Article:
TAPPER: Ann, the poll shows Trump dragging down Republicans across the country, 49 percent of likely voters saying they now want Democrats in power on Capitol Hill.
The top strategist for Governor John Kasich fears this scenario. John Weaver tweeted: "Thanks to Trump and his fellow travelers, Hillary Clinton will win in a landslide with both Houses controlled by Dems. Congratulations, Steve, Kellyanne, Jason miller."
By do you think that Republicans are actually going to lose the House and Senate because of Donald Trump? Is that a truly possible scenario here?
ANN COMPTON, FORMER WHITE HOUSE CORRESPONDENT, ABC NEWS: This year, is anything absolutely impossible?
And imagine what does Donald Trump do from this day forward? He's still got another debate next week. And you have seen him before. When he is attacked, he attacks back even harder.
Even that line last night about Mrs. Clinton you would be in jail, that's a strong echo from his convention where the shouts of lock her up ringed, just resonated through the convention hall. He's still got some fight left in him. But I don't think he's looking at down the ticket either.
TAPPER: David, a moment from last night getting a lot of attention, as Ann just referenced, Trump promising to appoint a special prosecutor to go after Hillary Clinton. Take a listen.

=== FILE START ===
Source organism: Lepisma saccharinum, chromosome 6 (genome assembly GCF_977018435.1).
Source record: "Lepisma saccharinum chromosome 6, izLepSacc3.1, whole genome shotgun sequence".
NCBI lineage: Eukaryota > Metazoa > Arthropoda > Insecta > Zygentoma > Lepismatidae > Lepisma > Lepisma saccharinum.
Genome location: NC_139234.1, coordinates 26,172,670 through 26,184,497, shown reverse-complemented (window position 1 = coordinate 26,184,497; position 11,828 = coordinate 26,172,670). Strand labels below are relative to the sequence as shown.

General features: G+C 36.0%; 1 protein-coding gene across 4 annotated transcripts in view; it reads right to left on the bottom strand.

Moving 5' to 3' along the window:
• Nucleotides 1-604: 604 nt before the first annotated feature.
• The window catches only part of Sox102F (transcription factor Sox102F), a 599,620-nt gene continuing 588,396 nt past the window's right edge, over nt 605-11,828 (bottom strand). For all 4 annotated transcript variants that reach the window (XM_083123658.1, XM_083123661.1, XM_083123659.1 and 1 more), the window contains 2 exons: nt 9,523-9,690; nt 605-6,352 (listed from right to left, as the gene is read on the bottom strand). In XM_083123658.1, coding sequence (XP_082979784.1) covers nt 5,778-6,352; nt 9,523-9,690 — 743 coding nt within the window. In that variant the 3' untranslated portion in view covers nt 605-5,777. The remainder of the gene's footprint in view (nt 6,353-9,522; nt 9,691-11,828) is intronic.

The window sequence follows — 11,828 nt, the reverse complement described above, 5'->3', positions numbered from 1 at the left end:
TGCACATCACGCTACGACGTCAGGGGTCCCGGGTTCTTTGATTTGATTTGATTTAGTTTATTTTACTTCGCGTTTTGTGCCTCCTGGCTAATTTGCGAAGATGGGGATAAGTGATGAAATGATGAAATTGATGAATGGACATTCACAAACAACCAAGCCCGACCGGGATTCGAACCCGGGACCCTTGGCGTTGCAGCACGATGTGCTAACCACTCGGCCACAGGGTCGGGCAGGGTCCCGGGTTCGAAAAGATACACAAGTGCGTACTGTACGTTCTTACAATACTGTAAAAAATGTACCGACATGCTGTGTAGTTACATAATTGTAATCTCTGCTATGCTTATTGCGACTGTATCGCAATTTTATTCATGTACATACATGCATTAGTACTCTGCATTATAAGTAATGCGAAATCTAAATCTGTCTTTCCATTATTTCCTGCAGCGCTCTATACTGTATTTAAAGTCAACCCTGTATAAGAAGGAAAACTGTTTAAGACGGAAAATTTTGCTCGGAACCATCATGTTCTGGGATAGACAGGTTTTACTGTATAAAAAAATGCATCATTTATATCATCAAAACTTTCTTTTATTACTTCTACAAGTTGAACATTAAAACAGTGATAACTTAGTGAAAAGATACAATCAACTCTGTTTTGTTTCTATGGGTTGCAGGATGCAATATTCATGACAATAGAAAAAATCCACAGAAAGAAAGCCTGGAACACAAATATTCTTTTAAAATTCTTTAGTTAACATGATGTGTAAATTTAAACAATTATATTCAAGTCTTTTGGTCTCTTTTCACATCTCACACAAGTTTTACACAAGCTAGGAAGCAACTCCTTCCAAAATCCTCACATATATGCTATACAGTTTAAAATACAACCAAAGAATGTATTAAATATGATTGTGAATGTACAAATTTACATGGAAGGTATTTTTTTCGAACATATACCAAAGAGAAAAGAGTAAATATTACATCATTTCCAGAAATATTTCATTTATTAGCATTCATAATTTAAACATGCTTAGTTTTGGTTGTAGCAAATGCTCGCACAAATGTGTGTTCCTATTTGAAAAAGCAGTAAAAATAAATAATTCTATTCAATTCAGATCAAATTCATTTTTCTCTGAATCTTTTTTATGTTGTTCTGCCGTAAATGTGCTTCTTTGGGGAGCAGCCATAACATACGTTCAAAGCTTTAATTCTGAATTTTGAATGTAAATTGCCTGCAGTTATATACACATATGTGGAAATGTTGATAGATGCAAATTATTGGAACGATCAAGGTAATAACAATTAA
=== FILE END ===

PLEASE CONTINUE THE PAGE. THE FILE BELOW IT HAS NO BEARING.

(BEGIN VIDEO CLIP)
TRUMP: I didn't think I would say this, but I'm going to say it, and I hate to say it. But if I win, I am going to instruct my attorney general to get a special prosecutor to look into your situation, because there has never been so many lies, so much deception. There has never been anything like it, and we're going to have a special prosecutor.
(END VIDEO CLIP)
TAPPER: David, I don't need to remind you, when Richard Nixon tried to commandeer the Justice Department by forcing his attorney general to fire a special prosecutor, two individuals resigned. The conventional wisdom says that Trump saying this out loud is
unconscionable. But Frank Luntz's focus group last night thought that it was the best moment of Trump's debate -- for Trump in the debate.
DAVID GERGEN, CNN SENIOR POLITICAL ANALYST: And it worked well in the independent voters with CNN as well.
It is distressing. But, Jake, under the law, the president can request, but he cannot command the Justice Department to appoint a special prosecutor. That's an aftermath of the Nixon scandals. And the anchors had to be put around and heck had to be put around the president of the United States.
So, for him to go there, in and of himself, was thoughtless. He hadn't really prepared himself. He never spent a hour-an-half studying to figure out what the powers of the presidency are.
But beyond that, the very idea of going on a presidential debate and saying, if I were president, you would be in jail, I'm going to appoint a special prosecutor if I can, I think is so far beyond the bounds of American politics, traditional American politics.
It's way outside the mainstream. Really, that's the language of a tin-pot dictator. And it's trying to suppress the opposition. We see that in other countries, but we never imagined we would see it in the United States. And I think that's one of the reasons that so many people today are embarrassed about this debate, that it went so low.